Although both studies are preliminary, they do suggest the possibility that infection with the new variant is potentially less severe than other forms.
Wolter N et al. Early assessment of the clinical severity of the SARS-CoV-2 Omicron variant in South Africa. MedRxiv 2021
22nd December 2021
Protection against severe COVID-19 from the Oxford vaccine (ChAdOx1) appears to wane as early as three months after the second dose according to a study by researchers from the MRC/CSO Social and Public Health Sciences Unit, University of Glasgow, UK.
Clinical trial data have shown that the currently available COVID-19 vaccines including ChAdOx1 provide a high level of protection against infection, however, evidence began to emerge of an increased incidence of infection among those who had been fully vaccinated. It was suggested that this might be due to either a waning of vaccine effectiveness or an increase in the dominance of new variants capable of immune escape. However, other data gathered over a 6 month period using the BNT162b2 vaccine found that its efficacy gradually reduced over this period of time.
For the present study, the UK team turned to data from Scotland and Brazil to examine the association between the time since the second vaccination with the Oxford vaccine (ChAdOx1) and the risk of severe COVID-19 outcomes. They chose Scotland and Brazil for comparative purposes because the Delta COVID-19 variant was the dominant strain in Scotland, whereas this was uncommon in Brazil. Consequently, if vaccine effectiveness reduced in both countries this would be unlikely to be because of the delta variant.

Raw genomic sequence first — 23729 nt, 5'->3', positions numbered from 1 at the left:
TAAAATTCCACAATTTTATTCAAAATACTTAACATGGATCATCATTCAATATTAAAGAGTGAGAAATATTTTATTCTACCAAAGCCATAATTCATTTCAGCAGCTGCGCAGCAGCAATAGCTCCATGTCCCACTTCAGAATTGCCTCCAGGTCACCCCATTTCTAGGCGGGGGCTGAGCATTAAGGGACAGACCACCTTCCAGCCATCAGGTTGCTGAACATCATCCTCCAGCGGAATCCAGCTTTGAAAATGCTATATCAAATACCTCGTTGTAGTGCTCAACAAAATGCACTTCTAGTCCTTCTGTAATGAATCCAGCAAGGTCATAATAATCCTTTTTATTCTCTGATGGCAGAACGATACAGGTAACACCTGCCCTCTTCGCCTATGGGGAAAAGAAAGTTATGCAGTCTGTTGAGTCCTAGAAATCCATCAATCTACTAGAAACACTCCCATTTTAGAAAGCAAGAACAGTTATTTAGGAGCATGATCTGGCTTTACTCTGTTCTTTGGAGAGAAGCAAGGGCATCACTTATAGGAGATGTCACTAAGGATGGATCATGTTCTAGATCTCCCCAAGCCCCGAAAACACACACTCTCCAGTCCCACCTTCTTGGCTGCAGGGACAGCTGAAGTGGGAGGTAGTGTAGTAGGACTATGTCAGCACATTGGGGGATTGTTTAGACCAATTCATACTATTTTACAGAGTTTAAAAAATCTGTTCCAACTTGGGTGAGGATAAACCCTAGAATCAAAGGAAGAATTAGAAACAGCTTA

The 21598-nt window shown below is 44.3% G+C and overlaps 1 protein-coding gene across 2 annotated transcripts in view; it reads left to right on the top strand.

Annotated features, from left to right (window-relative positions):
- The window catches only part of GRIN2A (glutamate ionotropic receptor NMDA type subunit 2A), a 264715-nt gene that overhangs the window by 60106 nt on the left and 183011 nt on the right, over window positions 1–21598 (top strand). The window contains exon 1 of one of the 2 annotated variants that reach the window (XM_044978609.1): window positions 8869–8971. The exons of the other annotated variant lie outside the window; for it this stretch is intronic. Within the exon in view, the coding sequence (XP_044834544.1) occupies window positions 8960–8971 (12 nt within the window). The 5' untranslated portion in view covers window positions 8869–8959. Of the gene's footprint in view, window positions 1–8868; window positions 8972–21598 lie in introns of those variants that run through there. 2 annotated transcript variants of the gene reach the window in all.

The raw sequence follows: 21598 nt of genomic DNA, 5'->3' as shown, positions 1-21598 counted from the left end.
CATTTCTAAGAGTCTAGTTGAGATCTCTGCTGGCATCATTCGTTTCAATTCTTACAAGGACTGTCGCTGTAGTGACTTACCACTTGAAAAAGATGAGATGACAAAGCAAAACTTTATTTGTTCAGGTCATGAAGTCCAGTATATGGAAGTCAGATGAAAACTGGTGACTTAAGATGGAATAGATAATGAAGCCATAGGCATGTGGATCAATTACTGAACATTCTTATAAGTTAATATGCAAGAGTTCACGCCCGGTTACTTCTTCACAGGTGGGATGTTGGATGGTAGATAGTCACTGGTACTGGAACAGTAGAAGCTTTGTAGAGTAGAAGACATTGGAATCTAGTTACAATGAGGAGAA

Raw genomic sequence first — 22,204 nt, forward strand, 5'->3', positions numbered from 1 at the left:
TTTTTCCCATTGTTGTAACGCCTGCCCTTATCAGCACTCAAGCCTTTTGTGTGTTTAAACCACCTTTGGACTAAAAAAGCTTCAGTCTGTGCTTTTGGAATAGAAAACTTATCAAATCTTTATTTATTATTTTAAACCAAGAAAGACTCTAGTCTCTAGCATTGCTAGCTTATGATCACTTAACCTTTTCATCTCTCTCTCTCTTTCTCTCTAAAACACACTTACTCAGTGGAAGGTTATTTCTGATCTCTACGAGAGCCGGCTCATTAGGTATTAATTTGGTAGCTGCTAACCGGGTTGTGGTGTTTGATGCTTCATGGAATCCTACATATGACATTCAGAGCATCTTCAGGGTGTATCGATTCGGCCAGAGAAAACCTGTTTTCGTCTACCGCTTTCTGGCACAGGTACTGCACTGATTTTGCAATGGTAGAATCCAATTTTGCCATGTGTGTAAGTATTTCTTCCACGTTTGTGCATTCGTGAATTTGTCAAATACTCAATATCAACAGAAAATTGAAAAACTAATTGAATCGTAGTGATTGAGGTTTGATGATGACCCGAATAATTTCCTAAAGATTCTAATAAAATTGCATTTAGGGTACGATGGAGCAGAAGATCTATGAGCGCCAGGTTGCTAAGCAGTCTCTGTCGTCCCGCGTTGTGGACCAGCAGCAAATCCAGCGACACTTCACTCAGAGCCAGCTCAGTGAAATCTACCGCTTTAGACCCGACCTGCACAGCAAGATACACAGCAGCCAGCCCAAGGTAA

Using a retrospective design, the researchers linked data from the EAVE II study which provides COVID-19 data from 5.4 million people in Scotland and databases in Brazil to determine rates of infection, hospitalisation and deaths. They identified individuals from both countries aged 18 years and over who had received two doses of ChAdOx1 and set the primary outcome as the rate of severe COVID-19 outcomes, i.e., hospital admission or death, approximately two to three weeks after the second dose.
A total of 1972454 adults in Scotland and 42558839 in Brazil received two doses of ChAdOx1. However, an estimate of the vaccine effectiveness was based on a smaller cohort of 2534527 individuals with a mean age of 52 (49.9% male) in Scotland and 56013638 individuals in Brazil with a mean age of 48 years (47% male).
In Scotland the relative risk (RR) of severe COVID-19 was 2.01 (95% CI 1.54 – 2.62) 10 – 11 weeks after the second dose and increased further to 3.01 (after 14 – 15 weeks) and to 5.43 (after 18 – 19 weeks) compared with 2 – 3 weeks after the second dose. In Brazil there was a similar pattern at each time point, for example, the RR was 4.71 after 18 to 19 weeks.
The effectiveness of ChAdOx1 in Scotland decreased from 83.7% (95% CI 79.7 – 87) at weeks 2 – 3 to 63.7% (weeks 18 to 19). Similarly in Brazil vaccine efficacy reduced from 86.4% (2 – 3 weeks after second dose) to 42.2% (weeks 18 to 19).
Commenting on these findings, the authors noted how the similar drop in vaccine effectiveness was unlikely to be due to differences in circulating strains of the virus. They concluded on how these findings clearly illustrate how vaccine effectiveness reduces over time, highlighting the need for a booster vaccination dose.